Vaccinations

Pathogens are microbes that cause diseases. Vaccines allow a dead or altered form of the disease causing pathogen to be introduced into the body, which contain a specific antigen. This causes the immune system, specifically the white blood cells, to produce complementary antibodies, which target and attach to the antigen. When a white blood cell engulfs and digests a pathogen it is called phagocytosis.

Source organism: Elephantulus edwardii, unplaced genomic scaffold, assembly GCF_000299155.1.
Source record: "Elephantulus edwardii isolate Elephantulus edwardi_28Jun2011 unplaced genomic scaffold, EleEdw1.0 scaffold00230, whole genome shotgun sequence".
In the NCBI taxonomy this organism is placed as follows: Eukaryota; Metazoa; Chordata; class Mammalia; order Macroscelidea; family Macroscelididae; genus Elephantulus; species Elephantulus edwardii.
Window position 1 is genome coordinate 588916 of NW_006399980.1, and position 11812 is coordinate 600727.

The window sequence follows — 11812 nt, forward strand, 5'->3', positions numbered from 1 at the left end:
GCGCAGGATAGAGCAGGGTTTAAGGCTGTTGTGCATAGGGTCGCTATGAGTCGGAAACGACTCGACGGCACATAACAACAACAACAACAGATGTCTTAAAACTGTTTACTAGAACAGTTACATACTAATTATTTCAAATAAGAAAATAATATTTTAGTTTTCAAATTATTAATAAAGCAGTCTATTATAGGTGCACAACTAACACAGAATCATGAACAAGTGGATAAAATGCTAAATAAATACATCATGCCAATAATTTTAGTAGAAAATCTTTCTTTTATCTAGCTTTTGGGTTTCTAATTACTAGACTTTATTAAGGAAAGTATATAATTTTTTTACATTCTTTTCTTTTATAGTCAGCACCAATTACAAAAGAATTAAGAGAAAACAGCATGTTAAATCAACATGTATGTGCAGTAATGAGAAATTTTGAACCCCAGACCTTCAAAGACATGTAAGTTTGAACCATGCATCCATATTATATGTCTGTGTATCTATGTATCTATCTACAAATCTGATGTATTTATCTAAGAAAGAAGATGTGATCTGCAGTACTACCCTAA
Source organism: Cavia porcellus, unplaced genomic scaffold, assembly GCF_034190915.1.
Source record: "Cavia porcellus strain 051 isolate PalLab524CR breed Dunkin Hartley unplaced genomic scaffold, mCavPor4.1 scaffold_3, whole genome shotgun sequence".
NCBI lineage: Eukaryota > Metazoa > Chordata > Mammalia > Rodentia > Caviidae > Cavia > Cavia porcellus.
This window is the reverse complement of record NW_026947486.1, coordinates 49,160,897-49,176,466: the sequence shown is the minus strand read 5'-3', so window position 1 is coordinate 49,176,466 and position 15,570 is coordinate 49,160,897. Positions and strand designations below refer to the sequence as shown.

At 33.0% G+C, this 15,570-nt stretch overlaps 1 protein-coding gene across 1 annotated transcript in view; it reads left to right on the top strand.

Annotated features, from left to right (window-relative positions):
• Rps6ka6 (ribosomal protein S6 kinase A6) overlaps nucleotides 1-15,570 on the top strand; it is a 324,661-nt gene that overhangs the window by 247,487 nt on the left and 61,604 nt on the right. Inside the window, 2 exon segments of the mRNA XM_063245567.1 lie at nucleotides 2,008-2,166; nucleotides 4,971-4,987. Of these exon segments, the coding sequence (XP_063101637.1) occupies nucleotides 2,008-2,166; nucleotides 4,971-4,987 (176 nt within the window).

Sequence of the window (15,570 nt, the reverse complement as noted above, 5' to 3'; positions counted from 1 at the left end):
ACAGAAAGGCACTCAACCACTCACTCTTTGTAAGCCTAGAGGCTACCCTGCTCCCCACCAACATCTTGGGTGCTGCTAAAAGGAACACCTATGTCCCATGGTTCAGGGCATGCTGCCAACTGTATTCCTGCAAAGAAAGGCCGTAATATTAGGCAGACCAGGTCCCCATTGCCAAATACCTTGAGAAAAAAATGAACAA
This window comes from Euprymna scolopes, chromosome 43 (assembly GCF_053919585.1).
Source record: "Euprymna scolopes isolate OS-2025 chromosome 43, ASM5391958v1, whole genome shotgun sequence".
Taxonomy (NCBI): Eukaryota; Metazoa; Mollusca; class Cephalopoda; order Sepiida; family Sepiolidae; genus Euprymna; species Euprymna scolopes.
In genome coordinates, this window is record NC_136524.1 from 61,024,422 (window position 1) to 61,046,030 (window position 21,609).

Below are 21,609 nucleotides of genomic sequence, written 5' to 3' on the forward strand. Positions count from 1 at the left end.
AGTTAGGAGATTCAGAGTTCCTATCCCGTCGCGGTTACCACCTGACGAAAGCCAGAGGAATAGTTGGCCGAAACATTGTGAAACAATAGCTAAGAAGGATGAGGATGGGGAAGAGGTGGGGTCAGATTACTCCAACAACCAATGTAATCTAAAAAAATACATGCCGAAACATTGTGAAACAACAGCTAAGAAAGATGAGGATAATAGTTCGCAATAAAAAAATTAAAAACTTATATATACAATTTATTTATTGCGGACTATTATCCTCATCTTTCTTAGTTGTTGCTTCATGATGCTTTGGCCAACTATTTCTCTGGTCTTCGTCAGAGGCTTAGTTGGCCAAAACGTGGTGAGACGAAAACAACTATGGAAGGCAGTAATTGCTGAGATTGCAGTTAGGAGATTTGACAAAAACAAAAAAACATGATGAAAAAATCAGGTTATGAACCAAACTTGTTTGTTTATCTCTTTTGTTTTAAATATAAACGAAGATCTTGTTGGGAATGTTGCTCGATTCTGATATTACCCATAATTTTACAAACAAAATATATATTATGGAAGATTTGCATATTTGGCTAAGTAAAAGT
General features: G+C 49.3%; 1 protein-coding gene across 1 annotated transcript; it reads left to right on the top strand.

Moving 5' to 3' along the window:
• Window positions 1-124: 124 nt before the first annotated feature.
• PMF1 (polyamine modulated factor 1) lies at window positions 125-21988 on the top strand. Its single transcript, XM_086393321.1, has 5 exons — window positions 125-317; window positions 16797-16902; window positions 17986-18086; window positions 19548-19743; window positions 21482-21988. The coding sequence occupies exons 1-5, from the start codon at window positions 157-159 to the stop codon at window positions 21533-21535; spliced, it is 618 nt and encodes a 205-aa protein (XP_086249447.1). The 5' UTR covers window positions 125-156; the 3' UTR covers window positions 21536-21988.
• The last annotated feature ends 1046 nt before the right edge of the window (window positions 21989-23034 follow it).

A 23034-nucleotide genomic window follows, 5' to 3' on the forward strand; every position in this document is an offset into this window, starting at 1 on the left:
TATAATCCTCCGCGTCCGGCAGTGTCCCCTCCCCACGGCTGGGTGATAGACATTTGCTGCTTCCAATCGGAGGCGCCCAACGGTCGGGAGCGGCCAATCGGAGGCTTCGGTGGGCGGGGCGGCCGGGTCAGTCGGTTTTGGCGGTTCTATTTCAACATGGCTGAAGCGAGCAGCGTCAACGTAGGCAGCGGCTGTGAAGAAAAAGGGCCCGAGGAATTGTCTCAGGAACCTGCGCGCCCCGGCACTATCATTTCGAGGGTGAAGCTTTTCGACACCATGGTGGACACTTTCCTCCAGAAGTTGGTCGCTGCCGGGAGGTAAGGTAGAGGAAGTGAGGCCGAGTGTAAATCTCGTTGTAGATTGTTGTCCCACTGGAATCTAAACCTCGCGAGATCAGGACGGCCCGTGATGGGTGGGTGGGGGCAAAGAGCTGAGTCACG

Pathogens are microbes that cause diseases Vaccines allow a dead or altered form of the disease causing pathogen to be introduced into the body, which contain a specific antigen.
During primary response, there is an antibody concentration rise over 7 days, dropping to just above zero by 20 days. During secondary phase a sharp rise levels off at a peak after 30 days.

During the primary infection the antibodies slowly increase, peak at around ten days and then gradually decrease. A second exposure to the same pathogen causes the white blood cells to respond quickly in order to produce lots of the relevant antibodies, which prevents infection.